We visited the kibbutz on a lazy, early Friday morning. The kibbutz has beautiful vistas of the Mediterranean Sea to the West, and as is typical of kibbutz living, has a central community area with shops, post office, clinic, schools, cafe and community center in the middle with homes radiating outward from the main hub. People were having picnics on the main lawn, there was music streaming out of the coffee house, and Galili Dairy had a cheese tasting, which is why we were here. Standing as a stark reminder were the bomb shelters every few hundred yards. It’s only a 14 second warning to drop everything you are doing and run for cover in the event of an emergency here.

We were here to visit Galili Dairy, owned and operated by the Regev Family. They live in the neighboring farming village of Abirim, raising about 200 goats there. The goats are not allowed to graze in Rosh HaNikra Kibbutz because they are too messy, so the fresh goat milk is trucked into the kibbutz daily. The Regev’s have turned the old community kitchen that was no longer in use into their dairy. Even though, the place is still called a kibbutz, the residents no longer share meals as a community together. Today, there are individual family housing and living units. So the facilities are rented out, a win-win situation for both parties.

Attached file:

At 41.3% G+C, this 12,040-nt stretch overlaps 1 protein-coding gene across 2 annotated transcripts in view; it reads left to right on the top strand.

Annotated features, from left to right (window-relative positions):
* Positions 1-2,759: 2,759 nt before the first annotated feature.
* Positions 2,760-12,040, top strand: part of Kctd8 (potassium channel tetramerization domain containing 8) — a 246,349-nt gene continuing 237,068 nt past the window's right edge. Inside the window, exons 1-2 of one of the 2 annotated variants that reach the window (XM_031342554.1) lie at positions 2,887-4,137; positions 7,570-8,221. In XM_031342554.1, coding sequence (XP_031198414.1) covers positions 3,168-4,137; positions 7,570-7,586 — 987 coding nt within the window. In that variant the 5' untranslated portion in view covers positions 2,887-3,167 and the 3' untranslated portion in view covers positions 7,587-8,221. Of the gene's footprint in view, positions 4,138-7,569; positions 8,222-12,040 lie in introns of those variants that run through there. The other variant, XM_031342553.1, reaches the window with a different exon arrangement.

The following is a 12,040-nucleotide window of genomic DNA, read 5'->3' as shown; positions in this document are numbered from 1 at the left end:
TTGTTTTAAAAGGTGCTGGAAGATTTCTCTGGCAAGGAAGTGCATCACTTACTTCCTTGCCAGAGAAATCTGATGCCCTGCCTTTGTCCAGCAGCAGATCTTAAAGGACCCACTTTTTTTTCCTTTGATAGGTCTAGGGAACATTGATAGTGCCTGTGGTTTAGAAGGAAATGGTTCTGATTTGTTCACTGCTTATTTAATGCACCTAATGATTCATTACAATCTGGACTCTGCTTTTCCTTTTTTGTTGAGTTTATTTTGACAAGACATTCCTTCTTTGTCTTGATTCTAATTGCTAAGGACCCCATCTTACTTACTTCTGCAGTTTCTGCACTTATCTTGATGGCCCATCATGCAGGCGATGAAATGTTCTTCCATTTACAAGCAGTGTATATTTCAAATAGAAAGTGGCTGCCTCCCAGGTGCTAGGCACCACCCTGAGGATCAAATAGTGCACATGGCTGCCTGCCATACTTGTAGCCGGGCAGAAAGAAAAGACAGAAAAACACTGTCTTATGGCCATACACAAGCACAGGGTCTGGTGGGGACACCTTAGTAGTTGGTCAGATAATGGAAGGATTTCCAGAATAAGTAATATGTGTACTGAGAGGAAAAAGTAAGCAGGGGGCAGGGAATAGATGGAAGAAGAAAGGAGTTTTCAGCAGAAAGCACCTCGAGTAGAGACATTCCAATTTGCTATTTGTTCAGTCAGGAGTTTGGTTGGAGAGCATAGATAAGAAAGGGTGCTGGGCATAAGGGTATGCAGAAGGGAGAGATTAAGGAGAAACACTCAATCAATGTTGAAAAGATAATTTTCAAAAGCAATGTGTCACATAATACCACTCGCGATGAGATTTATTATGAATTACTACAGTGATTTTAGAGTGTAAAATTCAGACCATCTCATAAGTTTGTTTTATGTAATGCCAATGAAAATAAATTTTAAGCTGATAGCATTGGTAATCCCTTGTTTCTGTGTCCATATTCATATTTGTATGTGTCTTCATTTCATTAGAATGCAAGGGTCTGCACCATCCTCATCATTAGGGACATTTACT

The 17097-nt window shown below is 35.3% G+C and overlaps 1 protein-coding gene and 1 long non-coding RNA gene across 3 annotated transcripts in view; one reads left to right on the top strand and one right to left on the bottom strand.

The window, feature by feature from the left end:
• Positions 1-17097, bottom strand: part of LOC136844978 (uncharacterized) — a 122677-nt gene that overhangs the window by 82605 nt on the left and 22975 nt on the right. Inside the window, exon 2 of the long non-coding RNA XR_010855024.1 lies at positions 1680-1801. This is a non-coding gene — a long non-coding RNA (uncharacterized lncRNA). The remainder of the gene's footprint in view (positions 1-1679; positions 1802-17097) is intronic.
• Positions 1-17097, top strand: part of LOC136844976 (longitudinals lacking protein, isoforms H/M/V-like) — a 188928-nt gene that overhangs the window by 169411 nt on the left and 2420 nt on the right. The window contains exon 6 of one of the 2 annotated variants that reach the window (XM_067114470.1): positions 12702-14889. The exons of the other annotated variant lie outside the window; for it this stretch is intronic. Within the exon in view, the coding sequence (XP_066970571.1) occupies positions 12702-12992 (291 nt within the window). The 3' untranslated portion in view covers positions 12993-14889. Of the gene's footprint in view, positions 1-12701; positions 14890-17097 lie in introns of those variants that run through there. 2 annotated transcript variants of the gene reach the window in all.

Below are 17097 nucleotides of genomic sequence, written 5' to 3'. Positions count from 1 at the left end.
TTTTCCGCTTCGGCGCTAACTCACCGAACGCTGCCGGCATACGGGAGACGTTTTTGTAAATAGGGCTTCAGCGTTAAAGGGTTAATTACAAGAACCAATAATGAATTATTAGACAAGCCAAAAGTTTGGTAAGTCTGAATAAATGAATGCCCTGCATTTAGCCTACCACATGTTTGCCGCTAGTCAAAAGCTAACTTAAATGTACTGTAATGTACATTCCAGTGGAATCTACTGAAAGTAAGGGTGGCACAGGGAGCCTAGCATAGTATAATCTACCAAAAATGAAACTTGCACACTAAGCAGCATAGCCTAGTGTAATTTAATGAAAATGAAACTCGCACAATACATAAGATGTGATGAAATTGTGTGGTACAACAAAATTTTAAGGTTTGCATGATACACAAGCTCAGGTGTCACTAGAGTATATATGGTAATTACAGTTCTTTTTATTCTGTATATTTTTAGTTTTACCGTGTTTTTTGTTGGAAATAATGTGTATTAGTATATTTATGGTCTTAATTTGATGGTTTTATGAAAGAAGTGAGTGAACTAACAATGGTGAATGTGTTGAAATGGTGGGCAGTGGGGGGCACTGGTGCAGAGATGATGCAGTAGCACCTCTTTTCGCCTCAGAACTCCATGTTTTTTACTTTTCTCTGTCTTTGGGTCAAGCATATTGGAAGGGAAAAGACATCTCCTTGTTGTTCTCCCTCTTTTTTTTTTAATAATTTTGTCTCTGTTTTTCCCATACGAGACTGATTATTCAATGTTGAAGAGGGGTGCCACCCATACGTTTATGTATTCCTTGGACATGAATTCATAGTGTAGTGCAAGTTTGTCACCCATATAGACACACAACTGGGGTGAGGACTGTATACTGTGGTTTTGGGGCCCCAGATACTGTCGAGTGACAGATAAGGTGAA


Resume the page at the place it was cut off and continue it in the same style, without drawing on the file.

TAbout seven years ago, the matriarch, Sarit Regev, took a course in artisanal cheese-making in Provence, France. She came back to Israel, applying what she learned and adding her own regional twists to make some of the best Israeli cheeses on the market.

Galili Dairy offers a wide range of products from yogurt; flavored kefir (liquid yogurt) drinks – think passionfruit, date, blueberry and strawberry; labaneh,the creamy white cheese staple here that’s served at every breakfast; feta, and specialty cheeses. Their bouche with its creamy center is a best seller. My favorites were the Tomme rubbed with the dregs from cabernet barrels and their Tomme with truffles. They offer several Camamberts and Bries, including one with nuts that was just heavenly. The Camembert rubbed with Herbes de Provence was another favorite. There were also two types of Morbier, a hard cheese covered in volcanic ash, which was quite delicious and a cream cheese with mushroom bits – great for spreading on crackers. All cheeses are certified Kosher with a completely organic line as well. They can be found in health food stores as well as TivTams throughout Israel. There is also home delivery available. Again, this is one of the best independent smalls dairies I’ve visited here. Needless to say, we left laden with several varieties of cheese and kefir. Their website (only in Hebrew) is galilee-cheese.com, so for those of you in Israel, you can place your order for delivery directly from the website. They also offer gift baskets and picnic baskets to-go. Take it with you on your mountain hike or to the beach, both of which are a ten minute drive from the kibbutz.